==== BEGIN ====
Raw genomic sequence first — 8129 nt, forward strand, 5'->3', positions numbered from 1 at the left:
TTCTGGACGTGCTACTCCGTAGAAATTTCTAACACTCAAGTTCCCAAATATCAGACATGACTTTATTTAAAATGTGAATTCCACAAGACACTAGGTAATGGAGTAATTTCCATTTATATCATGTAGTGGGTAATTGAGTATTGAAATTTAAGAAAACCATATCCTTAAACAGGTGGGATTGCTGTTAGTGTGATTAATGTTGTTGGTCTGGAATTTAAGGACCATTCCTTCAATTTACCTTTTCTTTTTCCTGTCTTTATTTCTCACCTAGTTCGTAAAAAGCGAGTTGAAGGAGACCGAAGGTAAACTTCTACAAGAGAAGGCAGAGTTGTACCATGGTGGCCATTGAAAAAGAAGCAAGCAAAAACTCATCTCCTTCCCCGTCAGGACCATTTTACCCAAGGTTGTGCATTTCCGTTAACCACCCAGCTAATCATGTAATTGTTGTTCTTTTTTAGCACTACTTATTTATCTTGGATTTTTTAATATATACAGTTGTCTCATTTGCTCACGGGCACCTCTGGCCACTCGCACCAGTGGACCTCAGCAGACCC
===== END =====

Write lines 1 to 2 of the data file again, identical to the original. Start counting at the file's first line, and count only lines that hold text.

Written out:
Raw genomic sequence first — 8129 nt, forward strand, 5'->3', positions numbered from 1 at the left:
TTCTGGACGTGCTACTCCGTAGAAATTTCTAACACTCAAGTTCCCAAATATCAGACATGACTTTATTTAAAATGTGAATTCCACAAGACACTAGGTAATGGAGTAATTTCCATTTATATCATGTAGTGGGTAATTGAGTATTGAAATTTAAGAAAACCATATCCTTAAACAGGTGGGATTGCTGTTAGTGTGATTAATGTTGTTGGTCTGGAATTTAAGGACCATTCCTTCAATTTACCTTTTCTTTTTCCTGTCTTTATTTCTCACCTAGTTCGTAAAAAGCGAGTTGAAGGAGACCGAAGGTAAACTTCTACAAGAGAAGGCAGAGTTGTACCATGGTGGCCATTGAAAAAGAAGCAAGCAAAAACTCATCTCCTTCCCCGTCAGGACCATTTTACCCAAGGTTGTGCATTTCCGTTAACCACCCAGCTAATCATGTAATTGTTGTTCTTTTTTAGCACTACTTATTTATCTTGGATTTTTTAATATATACAGTTGTCTCATTTGCTCACGGGCACCTCTGGCCACTCGCACCAGTGGACCTCAGCAGACCC